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What Can We Learn About Berkeley Group Holdings' (LON:BKG) CEO Compensation?

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Simply Wall St
·4 min read
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Rob Perrins became the CEO of The Berkeley Group Holdings plc (LON:BKG) in 2009, and we think it's a good time to look at the executive's compensation against the backdrop of overall company performance. This analysis will also evaluate the appropriateness of CEO compensation when taking into account the earnings and shareholder returns of the company.

View our latest analysis for Berkeley Group Holdings

Comparing The Berkeley Group Holdings plc's CEO Compensation With the industry

At the time of writing, our data shows that The Berkeley Group Holdings plc has a market capitalization of UK£5.6b, and reported total annual CEO compensation of UK£8.0m for the year to April 2020. That is, the compensation was roughly the same as last year. While this analysis focuses on total compensation, it's worth acknowledging that the salary portion is lower, valued at UK£551k.

For comparison, other companies in the same industry with market capitalizations ranging between UK£2.9b and UK£8.8b had a median total CEO compensation of UK£2.8m. This suggests that Rob Perrins is paid more than the median for the industry. What's more, Rob Perrins holds UK£45m worth of shares in the company in their own name, indicating that they have a lot of skin in the game.

Component

2020

2019

Proportion (2020)

Salary

UK£551k

UK£545k

7%

Other

UK£7.5m

UK£7.3m

93%

Total Compensation

UK£8.0m

UK£7.8m

100%

On an industry level, around 60% of total compensation represents salary and 40% is other remuneration. It's interesting to note that Berkeley Group Holdings allocates a smaller portion of compensation to salary in comparison to the broader industry. If total compensation is slanted towards non-salary benefits, it indicates that CEO pay is linked to company performance.

ceo-compensation
ceo-compensation

A Look at The Berkeley Group Holdings plc's Growth Numbers

Over the last three years, The Berkeley Group Holdings plc has shrunk its earnings per share by 19% per year. In the last year, its revenue is down 16%.

The decline in EPS is a bit concerning. This is compounded by the fact revenue is actually down on last year. It's hard to argue the company is firing on all cylinders, so shareholders might be averse to high CEO remuneration. Historical performance can sometimes be a good indicator on what's coming up next but if you want to peer into the company's future you might be interested in this free visualization of analyst forecasts.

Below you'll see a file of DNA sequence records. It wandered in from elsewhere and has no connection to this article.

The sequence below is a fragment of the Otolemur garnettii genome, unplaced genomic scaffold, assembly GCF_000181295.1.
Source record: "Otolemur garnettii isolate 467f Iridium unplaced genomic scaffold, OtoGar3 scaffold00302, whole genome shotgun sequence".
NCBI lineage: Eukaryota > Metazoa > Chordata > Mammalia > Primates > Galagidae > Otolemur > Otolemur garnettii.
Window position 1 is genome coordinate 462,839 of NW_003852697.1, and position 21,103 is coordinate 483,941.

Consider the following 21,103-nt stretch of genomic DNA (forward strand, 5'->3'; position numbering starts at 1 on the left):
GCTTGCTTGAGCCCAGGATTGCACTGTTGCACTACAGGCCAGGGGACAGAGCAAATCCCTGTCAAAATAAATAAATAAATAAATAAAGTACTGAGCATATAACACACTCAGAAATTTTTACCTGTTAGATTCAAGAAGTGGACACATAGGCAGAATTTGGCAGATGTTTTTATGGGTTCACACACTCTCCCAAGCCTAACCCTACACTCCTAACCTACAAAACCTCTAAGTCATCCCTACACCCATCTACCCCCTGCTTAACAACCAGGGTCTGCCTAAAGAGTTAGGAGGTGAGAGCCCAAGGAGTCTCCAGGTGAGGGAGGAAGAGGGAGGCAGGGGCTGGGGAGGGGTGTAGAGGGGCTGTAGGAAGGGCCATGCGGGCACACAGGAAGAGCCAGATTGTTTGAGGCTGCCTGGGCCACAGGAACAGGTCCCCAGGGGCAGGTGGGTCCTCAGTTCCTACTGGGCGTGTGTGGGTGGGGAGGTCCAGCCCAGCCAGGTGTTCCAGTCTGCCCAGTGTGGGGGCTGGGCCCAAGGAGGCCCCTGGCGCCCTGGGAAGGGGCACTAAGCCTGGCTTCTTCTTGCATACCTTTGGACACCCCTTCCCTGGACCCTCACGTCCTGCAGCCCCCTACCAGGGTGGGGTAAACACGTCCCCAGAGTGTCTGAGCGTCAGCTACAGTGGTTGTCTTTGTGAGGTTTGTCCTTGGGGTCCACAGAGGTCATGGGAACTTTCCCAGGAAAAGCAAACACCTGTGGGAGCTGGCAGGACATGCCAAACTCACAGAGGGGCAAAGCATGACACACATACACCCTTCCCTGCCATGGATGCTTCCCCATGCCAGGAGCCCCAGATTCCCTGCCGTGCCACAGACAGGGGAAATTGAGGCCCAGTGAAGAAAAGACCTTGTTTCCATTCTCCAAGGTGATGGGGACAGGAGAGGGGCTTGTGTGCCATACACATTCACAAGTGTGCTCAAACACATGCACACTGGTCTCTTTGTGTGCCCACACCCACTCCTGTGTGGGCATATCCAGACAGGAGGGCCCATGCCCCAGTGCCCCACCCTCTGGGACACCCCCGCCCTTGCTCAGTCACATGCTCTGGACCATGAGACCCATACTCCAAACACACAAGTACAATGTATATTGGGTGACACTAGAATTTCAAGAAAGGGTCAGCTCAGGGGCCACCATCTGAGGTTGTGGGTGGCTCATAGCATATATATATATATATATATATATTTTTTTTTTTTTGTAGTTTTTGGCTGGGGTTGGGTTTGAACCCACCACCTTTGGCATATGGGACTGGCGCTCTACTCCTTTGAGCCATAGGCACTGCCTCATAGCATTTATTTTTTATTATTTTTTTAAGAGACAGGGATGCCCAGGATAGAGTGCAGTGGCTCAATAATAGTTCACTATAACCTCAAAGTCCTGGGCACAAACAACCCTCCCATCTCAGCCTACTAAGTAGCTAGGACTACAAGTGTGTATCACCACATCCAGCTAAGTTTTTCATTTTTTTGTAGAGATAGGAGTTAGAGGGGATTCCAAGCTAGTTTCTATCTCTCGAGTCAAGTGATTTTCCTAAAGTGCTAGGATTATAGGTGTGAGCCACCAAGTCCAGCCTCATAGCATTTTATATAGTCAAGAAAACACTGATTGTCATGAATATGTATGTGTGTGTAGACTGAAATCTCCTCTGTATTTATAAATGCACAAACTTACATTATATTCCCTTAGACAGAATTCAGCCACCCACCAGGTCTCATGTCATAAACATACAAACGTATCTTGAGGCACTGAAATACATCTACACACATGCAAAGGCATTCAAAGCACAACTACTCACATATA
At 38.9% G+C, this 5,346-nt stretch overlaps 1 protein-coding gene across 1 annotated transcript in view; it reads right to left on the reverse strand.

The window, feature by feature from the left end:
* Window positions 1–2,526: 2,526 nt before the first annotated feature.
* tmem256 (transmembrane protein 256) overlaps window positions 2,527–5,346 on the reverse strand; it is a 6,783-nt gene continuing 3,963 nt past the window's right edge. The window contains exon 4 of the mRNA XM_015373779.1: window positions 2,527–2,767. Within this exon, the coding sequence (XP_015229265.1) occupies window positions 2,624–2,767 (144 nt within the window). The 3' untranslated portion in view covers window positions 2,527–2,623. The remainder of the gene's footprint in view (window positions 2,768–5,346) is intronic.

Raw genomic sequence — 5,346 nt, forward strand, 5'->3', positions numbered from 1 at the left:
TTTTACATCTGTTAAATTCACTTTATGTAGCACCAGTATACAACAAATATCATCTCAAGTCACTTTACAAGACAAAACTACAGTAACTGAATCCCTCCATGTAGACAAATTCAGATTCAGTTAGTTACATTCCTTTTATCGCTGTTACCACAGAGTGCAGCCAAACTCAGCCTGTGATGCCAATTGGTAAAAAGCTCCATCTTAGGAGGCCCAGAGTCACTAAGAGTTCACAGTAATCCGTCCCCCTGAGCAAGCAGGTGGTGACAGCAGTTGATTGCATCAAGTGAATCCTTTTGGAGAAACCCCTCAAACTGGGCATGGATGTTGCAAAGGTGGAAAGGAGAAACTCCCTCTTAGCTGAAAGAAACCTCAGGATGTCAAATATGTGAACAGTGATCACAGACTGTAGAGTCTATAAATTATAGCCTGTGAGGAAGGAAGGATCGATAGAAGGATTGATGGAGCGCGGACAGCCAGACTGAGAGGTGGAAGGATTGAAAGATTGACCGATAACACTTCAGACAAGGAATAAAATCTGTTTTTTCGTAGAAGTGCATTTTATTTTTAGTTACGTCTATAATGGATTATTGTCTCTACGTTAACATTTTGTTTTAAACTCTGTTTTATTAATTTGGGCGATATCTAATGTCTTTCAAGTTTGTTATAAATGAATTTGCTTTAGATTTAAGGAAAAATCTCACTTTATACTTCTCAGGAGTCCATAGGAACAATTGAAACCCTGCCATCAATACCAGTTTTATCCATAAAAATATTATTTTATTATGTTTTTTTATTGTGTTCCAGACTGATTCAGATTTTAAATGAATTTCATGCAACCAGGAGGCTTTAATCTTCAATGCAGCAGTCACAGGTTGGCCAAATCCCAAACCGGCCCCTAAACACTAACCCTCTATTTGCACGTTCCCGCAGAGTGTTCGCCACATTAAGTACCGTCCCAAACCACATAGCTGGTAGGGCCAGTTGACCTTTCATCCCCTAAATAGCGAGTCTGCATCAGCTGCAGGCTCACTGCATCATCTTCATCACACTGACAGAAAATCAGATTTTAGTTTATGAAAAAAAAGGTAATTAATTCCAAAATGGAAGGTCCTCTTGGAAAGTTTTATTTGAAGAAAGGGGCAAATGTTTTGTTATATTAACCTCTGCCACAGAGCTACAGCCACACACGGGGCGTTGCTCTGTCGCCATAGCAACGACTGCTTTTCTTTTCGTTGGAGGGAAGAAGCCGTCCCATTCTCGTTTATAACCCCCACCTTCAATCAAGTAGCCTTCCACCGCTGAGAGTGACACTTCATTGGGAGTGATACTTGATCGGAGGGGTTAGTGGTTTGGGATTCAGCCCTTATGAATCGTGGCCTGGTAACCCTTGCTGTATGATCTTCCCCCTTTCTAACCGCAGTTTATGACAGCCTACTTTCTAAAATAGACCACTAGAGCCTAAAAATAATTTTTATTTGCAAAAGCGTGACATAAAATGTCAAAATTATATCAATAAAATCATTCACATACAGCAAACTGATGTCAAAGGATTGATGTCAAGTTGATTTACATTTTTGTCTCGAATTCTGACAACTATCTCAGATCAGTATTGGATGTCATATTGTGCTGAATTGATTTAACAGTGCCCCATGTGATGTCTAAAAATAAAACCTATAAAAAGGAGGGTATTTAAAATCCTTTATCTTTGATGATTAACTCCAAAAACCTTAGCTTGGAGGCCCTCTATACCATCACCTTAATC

Has The Berkeley Group Holdings plc Been A Good Investment?

With a total shareholder return of 18% over three years, The Berkeley Group Holdings plc shareholders would, in general, be reasonably content. But they probably don't want to see the CEO paid more than is normal for companies around the same size.

In Summary...

As we noted earlier, Berkeley Group Holdings pays its CEO higher than the norm for similar-sized companies belonging to the same industry. Meanwhile, EPS has not been growing sufficiently to impress us, over the last three years. While shareholder returns are acceptable, they don't delight. So we think more research is needed, but we don't think the CEO is underpaid.

While CEO pay is an important factor to be aware of, there are other areas that investors should be mindful of as well. We did our research and spotted 2 warning signs for Berkeley Group Holdings that investors should look into moving forward.

Arguably, business quality is much more important than CEO compensation levels. So check out this free list of interesting companies that have HIGH return on equity and low debt.

This article by Simply Wall St is general in nature. It does not constitute a recommendation to buy or sell any stock, and does not take account of your objectives, or your financial situation. We aim to bring you long-term focused analysis driven by fundamental data. Note that our analysis may not factor in the latest price-sensitive company announcements or qualitative material. Simply Wall St has no position in any stocks mentioned.

Have feedback on this article? Concerned about the content? Get in touch with us directly. Alternatively, email editorial-team (at) simplywallst.com.